Acid mine drainage is one of the most visible and costly impacts of coal mining, turning Appalachian waterways rust orange with dangerous pollution and threatening the health of people and wildlife. Remediation of this pollution requires long-term treatment facilities and long-term funding.
In 2021, Congress enacted the Bipartisan Infrastructure Law, which included an unprecedented and transformative 11.3 billion dollars for cleaning up abandoned coal mines. But unfortunately, the new law does not allow states to set money aside for long-term acid mine drainage treatment facilities. In response to this, concerned community members collaborated with Congress to create The STREAM Act – a bill that would solve this problem – and it just passed the House! This bill passed the House thanks to the hard work of advocates like you. Can you join us in reaching out to the Senate to help us get this bill over the finish line?
The Bipartisan Infrastructure Law funding will allow states and tribes with abandoned mines to revitalize streams and rivers devastated by coal pollution. Still, we need to make sure states have the freedom to spend this money on long-term treatment of acid mine drainage. Cleaning up these waterways will also allow communities to invest in the outdoor recreation economy, creating new jobs in areas transitioning away from fossil-fuel-based economies.
Tell your Senator to let states use their infrastructure dollars to clean up coal-polluted waterways.
What our advocates have to say on this:
“Abandoned mines and their discharges into waterways threaten people and wildlife alike,” said David Willms, senior director of Western wildlife and public lands at the National Wildlife Federation. “The STREAM Act is a common-sense, bipartisan proposal to reclaim and restore mining sites, protect clean drinking water, and support the nation’s $887 billion outdoor recreation economy. Thank you to Representatives McKinley and Cartwright and the House for passing this important legislation. The Senate should swiftly follow suit.”
“Without the STREAM Act, organizations like ours would not be able to access sizable new federal investments to build on our work to clean up acid mine drainage in the tributaries of the Cheat River,” said Amanda Pitzer, Executive Director of Friends of the Cheat in West Virginia. “We appreciate Congressman McKinley’s leadership in introducing this solution which will help clean up our water, create jobs, and support our communities. Now, we hope our senators follow through by passing this bipartisan bill promptly to unlock these dollars so they start to have a positive impact across West Virginia.”
“Acid mine drainage threatens the health of people and wildlife for decades after coal mines have been abandoned, and it is imperative states can create and sustain long-term solutions to this long-term problem,” Sierra Club Senior Organizing Representative Bonnie Swinford said. “The STREAM Act is a commonsense and much-needed piece of legislation, and we congratulate Congressman Matt Cartwright and his colleagues on its passage in the House. Now, the Senate must quickly pass the STREAM Act to protect the health of communities across the country, create jobs, and revitalize local economies.”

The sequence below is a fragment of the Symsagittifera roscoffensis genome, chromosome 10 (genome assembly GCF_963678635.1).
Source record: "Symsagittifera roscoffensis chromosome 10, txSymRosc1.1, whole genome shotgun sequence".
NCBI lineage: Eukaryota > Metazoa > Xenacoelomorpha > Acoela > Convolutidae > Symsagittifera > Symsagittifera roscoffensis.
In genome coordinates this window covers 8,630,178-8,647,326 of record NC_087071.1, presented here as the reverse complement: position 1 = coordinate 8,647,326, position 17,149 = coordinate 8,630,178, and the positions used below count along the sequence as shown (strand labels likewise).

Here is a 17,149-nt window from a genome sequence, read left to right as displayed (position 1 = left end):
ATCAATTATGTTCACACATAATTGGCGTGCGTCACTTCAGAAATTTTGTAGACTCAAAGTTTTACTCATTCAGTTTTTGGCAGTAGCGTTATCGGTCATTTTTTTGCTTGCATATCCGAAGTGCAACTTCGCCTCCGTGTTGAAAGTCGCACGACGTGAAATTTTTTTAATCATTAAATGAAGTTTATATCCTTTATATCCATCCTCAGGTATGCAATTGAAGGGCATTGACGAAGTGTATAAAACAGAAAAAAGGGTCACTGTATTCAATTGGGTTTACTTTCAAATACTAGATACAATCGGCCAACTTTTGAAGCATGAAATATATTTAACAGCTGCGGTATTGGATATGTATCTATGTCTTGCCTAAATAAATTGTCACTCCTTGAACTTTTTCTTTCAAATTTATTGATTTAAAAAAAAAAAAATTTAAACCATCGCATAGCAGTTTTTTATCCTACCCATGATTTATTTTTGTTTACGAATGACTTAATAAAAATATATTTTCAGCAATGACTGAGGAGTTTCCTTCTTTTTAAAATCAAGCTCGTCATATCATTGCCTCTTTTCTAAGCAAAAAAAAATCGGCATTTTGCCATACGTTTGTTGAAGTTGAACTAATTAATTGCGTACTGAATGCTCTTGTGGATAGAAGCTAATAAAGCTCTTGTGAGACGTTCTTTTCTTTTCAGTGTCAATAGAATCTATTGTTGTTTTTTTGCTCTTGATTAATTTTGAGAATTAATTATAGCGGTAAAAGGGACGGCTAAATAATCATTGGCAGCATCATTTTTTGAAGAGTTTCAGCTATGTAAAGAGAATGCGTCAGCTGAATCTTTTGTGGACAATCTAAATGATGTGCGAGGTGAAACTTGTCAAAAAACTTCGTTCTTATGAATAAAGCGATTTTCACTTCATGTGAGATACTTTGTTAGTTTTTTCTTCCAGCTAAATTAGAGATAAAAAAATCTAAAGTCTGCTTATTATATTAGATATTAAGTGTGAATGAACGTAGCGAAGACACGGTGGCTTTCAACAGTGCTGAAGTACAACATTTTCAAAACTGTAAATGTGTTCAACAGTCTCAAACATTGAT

“We are grateful for Congressman Cartwright’s leadership on this key issue,” said Bobby Hughes, Executive Director of the Eastern Pennsylvania Coalition for Abandoned Mine Reclamation (EPCAMR). “Ensuring that funds exist for long-term opération and maintenance is essential for making sure that acid mine drainage (AMD) problems are addressed and that we have waterways that are inviting for recreation and safe for community use. Now is the time we really need private landowners to be open to consideration of future monitoring and eventual treatment of AMD if we are going to clean up Pennsylvania’s over 5500 miles of impaired waterways.
“No one should have to live in a community threatened by polluted water, so we are grateful for Rep. Cartwright, Rep. McKinley, Senator Casey, and Senator Braun’s efforts to solve the acid mine drainage crisis while creating jobs at the same time,” said Chelsea Barnes, Legislative Director of Appalachian Voices. “This simple fix would not cost taxpayers any additional money and would bring new resources to communities hit hard by the decline of coal. Now that the bill has passed the House, the Senate needs to get on board and support this common-sense solution to a decades-long crisis as soon as possible.”
The current AML program allows states to set aside 30% of AML funding each year into accounts that accrue interest and can cover these perpetual costs. But when the infrastructure bill and its sizable AML investments were passed last year, it did not include a similar provision. The STREAM Act addresses that oversight, ensuring the new infusion of funding can be used for long-term AMD treatment. 34 community organizations endorsed the STREAM Act when it was introduced in March. Advocates will now turn their attention to encouraging the Senate to pass the bill with the same bipartisan backing.